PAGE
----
The hour has come for mobilisation at all levels of society. The situation is serious. I love France and I am not afraid of going beyond the partisan spirit. The polemics of politicians and their personal rivalries are pathetic. We need a republican front to assure in the continuity of public security the civil defence of the citizens.

Monsieur President of the Republic, we will win the battle to maintain order by responding to the cry of the youth, to the cry of the working classes who no longer accept living behind the bars of poverty, exclusion and contempt. We are on the verge of an explosion.

It is up to us to say to the youth of France that there is a chance. We must have the courage to look them straight in the eye for them to recover their pride. We owe them firmness but also consideration, affection. They are entitled to expect us to be exemplary.

Here, it seems to me, is the message which must be born by the President of the Republic and his government.

Please accept, Monsieur President of the Republic, the expression of my high esteem for you.

André GERIN

PCF Deputy Mayor of Vénissieux

The PS call for more police stations and more so-called local police. "The disappearance of local police is a grave error. The officers involved in this task had little by little gained the trust of our citizens… Yet urgency demands the return to a climate of calm, in Clichy-sous-Bois and in the neigh­bouring municipalities. This requires, notably, the presence of a police station which we have cease­lessly, vainly, asked for", said Claude Dilain, mayor of Clichy-sous-Bois and vice president of the National Council of Towns (CNV).

The LCR, for its part, called for a return of "the democratic and progressive forces to the suburbs". It supported organising with them "a peaceful march, leaving the neighbourhoods to demand the resignation of Sarkozy and the measures necessary for a life which is social, solidaric and collective". These Trotskyists forgot rather too quickly that many of the municipalities targeted by these incidents are administered by their same friends on the left of capital, the PS and PCF, valiant defenders of the reestablishment of order. Masters in the art of doing the splits, unconcerned about demonstrating any kind of coherence, the Trotskyists of the LCR, after expressing themselves in favour of marches in white, incited proletarians to brave the curfew. Naturally, as is their habit, they did not take any action and, fortunately, the workers understood instructions of the leftists for what they were: wind.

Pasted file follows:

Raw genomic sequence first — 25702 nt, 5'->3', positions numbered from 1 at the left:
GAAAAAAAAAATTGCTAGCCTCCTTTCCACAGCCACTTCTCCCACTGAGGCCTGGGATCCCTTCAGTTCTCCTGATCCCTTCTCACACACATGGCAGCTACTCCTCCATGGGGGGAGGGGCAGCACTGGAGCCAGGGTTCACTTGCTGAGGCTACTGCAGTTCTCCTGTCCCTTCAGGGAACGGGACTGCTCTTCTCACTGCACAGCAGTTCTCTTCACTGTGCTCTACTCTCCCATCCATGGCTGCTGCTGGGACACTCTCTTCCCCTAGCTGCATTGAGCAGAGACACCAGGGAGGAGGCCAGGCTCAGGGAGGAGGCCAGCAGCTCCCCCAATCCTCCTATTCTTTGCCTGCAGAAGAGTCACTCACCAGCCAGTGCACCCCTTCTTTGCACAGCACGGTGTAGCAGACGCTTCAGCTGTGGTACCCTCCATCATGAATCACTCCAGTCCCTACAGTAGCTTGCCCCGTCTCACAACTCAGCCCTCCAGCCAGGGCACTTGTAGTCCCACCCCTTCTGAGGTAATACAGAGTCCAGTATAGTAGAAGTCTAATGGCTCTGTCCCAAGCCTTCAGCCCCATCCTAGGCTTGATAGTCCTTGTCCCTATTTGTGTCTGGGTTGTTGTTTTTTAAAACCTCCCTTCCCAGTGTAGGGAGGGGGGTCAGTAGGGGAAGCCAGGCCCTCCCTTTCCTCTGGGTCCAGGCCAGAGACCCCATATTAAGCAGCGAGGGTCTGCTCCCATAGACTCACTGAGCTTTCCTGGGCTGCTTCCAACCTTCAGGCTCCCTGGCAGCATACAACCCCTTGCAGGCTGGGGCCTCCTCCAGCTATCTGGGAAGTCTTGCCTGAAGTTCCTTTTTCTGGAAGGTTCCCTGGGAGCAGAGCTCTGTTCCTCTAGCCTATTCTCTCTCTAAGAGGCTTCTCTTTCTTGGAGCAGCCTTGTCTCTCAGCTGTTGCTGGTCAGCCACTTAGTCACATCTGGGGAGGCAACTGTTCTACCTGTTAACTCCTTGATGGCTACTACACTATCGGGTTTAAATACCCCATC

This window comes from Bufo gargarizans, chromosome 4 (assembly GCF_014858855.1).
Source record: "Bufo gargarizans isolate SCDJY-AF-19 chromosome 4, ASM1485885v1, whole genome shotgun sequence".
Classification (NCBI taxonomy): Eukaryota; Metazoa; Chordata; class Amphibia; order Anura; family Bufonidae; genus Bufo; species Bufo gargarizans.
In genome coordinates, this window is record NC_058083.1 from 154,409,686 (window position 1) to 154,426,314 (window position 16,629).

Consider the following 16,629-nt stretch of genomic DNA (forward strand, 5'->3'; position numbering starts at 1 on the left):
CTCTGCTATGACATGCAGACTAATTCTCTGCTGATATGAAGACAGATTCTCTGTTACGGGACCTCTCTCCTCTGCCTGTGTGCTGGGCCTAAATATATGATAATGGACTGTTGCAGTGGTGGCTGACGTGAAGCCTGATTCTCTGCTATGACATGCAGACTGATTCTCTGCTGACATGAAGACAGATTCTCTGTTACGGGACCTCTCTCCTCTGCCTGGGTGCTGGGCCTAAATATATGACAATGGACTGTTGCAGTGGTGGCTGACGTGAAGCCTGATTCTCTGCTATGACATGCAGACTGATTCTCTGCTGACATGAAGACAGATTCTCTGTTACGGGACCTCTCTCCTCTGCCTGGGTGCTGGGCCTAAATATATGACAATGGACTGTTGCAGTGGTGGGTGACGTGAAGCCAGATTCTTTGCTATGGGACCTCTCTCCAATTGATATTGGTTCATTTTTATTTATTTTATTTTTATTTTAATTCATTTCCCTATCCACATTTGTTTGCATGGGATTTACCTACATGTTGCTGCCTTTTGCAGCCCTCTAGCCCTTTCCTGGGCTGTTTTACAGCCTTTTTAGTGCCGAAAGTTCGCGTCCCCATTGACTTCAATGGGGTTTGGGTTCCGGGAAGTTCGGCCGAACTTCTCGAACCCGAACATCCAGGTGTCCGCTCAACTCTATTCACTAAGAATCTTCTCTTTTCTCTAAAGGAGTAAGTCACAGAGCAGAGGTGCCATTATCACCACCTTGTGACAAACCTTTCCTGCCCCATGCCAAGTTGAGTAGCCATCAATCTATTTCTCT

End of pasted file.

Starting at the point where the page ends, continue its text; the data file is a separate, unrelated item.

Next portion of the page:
"The everyday violence in these neighbourhoods is perhaps the work of hoodlums and drug dealers", opined Arlette Laguiller, spokesperson for Lutte ouvrière. "But why have the hoodlums, they are always there, found the support of a good part of the youth today? Why do the explosions of viol­ence following each other against the police involve far more youths than just the little caïds of the neighbourhood? Because there isn’t a single youth in these neighbourhoods who hasn’t realised that in the eyes of Sarkozy’s police, the ‘scum’ are the poor, all the poor, and not only some hoodlums and drug dealers. Because, for most of them, the future is blocked and without hope" she continued.

Beyond stating the obvious, the only solution which she puts forward is for the youth of the poor neighbourhoods to wait for the message of the working class while it recovers its capacity to react to the offensive of the bosses and the government. Just one question. Are not the "youths" involv­ed in the confrontations themselves, in the great majority of cases, proletarians? It’s a bit meagre to propose to sectors of the population who live in a permanent state of acute destitution that they wait. In this connection, what of the old demand of Lutte Ouvrière for "more police truly linked to the population"?16